How to Become a Dentist

From Education to Salary Information

Boy receiving dental filling drying procedure
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In general, a dentist is a doctorate-level medical professional who treats the teeth and gums of his or her patients, including preventative care and maintenance for oral health and treating acute problems such as filling cavities, performing root canals, and treating tooth decay. In addition to general dentists, there are more specialized types of dentists who focus on a certain type of care such as gum care (periodontists) or child dentistry (pediatric dentistry).

A dentist typically employs a staff that includes dental hygienists and dental assistants who help provide basic care such as teeth cleanings, x-rays, and fluoride treatments.

Educational Requirements

To practice as a dentist in the U.S., you must have a degree from an accredited dental school. General dentists typically obtain either a DDS or DMD degree, depending on which dental school they attend. The degrees are basically the same, with just a different name.

A D.D.S. degree stands for "Doctor of Dental Surgery," and D.M.D. stands for "Doctor of Dental Medicine." (The reason the letters seem out of order is due to the Latin translation.) The training and education for both are virtually the same. Dental school is typically a four-year graduate program.

Dental school acceptance requires a bachelor's degree, and passage of the DAT (Dental Admissions Test). Other requirements vary, but typically, much like medical schools, dental schools will consider a variety of factors when accepting students, including grades, coursework, extra-curricular activities, essays, admissions test scores, recommendations, and some schools may conduct personal interviews as well.

To improve your chances of success, and acceptance into dental school, you should also volunteer or work in a dental office in high school and college, to increase your understanding of the field and help you obtain real-life experience that may even transfer into your coursework and testing.

To be accepted into a dental school program, one does not necessarily have to major in science in college, but it may help. Additionally, one must at least fulfill the dental school pre-requisites which includes many science classes. Recommended courses include biochemistry, organic chemistry, physics, and general biology.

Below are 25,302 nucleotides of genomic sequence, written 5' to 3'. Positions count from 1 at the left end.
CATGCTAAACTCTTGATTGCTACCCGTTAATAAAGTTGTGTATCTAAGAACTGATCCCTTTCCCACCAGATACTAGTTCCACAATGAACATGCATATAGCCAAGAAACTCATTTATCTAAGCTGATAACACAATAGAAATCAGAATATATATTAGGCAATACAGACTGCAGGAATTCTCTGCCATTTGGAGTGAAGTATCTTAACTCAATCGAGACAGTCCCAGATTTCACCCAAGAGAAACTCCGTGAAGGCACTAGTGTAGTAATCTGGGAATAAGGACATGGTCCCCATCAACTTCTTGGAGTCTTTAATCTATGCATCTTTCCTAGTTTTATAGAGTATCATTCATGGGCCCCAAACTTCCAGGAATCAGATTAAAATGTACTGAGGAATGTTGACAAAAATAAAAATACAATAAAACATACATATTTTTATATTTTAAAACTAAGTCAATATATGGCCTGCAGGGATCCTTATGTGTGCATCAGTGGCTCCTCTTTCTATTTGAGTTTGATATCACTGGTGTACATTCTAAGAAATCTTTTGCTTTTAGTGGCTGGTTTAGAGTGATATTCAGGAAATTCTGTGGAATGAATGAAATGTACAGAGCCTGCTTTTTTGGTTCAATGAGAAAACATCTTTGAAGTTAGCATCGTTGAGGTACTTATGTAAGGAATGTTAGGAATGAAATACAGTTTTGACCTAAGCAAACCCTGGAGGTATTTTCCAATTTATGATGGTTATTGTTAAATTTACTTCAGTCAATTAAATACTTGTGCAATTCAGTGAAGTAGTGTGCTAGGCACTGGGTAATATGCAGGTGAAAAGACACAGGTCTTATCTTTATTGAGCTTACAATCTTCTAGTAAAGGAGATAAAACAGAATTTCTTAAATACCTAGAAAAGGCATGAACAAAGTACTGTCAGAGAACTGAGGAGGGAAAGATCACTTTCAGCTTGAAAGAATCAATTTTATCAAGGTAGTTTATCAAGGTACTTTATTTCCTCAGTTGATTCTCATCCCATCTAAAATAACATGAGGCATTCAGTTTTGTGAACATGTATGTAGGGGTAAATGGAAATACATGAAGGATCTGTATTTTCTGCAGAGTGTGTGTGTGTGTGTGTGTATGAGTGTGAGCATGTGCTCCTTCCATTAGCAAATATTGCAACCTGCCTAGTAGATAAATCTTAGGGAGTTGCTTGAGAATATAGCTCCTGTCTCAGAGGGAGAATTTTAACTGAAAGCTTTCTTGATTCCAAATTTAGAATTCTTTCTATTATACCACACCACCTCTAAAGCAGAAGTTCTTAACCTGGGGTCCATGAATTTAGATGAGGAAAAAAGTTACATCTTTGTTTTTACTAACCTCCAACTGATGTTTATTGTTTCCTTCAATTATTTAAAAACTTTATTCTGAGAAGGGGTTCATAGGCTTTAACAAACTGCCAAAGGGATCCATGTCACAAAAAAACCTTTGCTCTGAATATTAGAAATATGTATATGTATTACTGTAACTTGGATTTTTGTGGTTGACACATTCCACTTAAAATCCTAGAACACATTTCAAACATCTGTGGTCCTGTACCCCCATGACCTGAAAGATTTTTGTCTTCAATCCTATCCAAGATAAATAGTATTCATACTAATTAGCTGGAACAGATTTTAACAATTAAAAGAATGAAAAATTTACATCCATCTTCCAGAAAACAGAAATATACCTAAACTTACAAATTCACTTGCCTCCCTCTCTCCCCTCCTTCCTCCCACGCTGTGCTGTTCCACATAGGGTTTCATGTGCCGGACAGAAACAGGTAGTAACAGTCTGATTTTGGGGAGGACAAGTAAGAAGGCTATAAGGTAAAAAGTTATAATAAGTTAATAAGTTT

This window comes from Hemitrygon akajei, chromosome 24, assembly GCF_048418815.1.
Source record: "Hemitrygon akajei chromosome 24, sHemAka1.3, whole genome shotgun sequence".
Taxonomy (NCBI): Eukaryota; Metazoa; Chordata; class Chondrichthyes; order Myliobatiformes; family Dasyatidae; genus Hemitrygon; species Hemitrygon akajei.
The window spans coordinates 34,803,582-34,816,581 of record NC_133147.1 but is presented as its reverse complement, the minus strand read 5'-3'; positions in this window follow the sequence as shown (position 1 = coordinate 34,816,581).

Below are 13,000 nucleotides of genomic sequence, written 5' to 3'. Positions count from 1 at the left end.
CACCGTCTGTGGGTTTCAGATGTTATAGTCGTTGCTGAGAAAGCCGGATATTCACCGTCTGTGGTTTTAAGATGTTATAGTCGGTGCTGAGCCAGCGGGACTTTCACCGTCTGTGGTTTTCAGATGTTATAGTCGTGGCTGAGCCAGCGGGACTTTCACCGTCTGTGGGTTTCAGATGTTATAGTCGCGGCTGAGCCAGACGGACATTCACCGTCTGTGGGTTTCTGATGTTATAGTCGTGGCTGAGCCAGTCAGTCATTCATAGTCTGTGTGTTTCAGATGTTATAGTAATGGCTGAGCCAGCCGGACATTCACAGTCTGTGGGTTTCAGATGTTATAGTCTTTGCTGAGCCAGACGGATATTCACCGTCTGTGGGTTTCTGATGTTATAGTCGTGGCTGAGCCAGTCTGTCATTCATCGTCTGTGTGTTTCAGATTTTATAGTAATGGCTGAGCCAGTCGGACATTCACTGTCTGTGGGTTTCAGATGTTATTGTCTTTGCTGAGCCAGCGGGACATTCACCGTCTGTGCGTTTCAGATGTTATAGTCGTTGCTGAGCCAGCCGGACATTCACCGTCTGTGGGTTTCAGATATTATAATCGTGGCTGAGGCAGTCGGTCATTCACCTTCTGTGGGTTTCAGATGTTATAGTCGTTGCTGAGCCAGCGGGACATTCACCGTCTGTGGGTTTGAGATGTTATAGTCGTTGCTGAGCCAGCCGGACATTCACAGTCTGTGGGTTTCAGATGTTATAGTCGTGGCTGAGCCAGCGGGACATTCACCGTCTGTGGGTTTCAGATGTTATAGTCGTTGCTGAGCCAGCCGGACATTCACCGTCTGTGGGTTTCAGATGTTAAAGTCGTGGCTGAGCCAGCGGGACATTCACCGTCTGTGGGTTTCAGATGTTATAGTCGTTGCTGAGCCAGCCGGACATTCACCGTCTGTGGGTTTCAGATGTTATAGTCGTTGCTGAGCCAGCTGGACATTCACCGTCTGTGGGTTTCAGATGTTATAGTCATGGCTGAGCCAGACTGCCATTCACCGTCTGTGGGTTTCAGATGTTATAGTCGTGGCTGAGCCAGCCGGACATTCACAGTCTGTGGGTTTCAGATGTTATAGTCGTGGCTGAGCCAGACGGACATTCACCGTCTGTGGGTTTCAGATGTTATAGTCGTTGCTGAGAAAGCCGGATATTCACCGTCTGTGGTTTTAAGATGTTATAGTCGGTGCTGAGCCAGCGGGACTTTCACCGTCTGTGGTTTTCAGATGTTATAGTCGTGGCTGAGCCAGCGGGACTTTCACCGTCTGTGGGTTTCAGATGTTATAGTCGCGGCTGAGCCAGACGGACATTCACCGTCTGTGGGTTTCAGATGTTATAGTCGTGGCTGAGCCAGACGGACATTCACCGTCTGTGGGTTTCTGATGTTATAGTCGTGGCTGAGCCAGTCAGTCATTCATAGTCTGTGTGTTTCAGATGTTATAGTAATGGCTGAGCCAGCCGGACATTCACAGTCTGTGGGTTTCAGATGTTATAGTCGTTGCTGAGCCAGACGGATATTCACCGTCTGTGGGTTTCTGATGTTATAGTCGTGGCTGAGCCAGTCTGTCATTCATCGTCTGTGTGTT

Employment and Demand

According to the Bureau of Labor Statistics, dentists are in demand in the workforce. The field is expected to grow by 16 percent through 2018, which is considered "faster than average". Three out of four dentists are solo practitioners. Therefore many dentists, about 30 percent or more, are also self-employed, as owners or partial owners of their own business, a dental practice. Very few dentists work in a hospital setting. According to the BLS, dentists held about 141,000 jobs, and about 15 percent of dentists are specialists.


Dentistry is a rewarding but challenging field, as are most healthcare careers. Some challenges include the high level of education required, and tuition costs can be prohibitive for some. Plus, there is a great deal of competition to get into dental school.

Being a business owner is always challenging, and many dentists must handle the responsibilities of business ownership in addition to their work as a dentist. Managing the financial and administrative aspects, including the hiring and management of personnel, can be time-consuming and stressful.

Additionally, the patient volume can decline in tough economic times, as many people will put off preventative or routine visits when cutting back financially. Office revenue (and the dentist's income) can decrease when patient volume declines.

Average Income for Dentists

While there are many challenges being a dentist, one of the many draws to a career in dentistry is the pay. According to the BLS, the average pay for salaried dentists is $142,870. Dentists who are in private practice typically earn more than salaried (employed) dentists.

While this is a comfortable income, keep in mind you may incur a significant amount of debt while obtaining the necessary graduate degree in dentistry. Therefore your financial situation may be impacted while you are paying off your student loans for many of your initial years as a dentist.

Licensing and Certification for Dentists

Most states require a state license to practice in the state. It may consist of both a written and a practical section. The written portion may be satisfied by taking the National Board Dental Exam, in most states. Dentists may be licensed in general dentistry or another one of the nine recognized specialties of dentistry.

Some states may also require a residency training period of up to two years, which is shorter than the residency training for prospective physicians, which is a minimum of three years and can be five or more.

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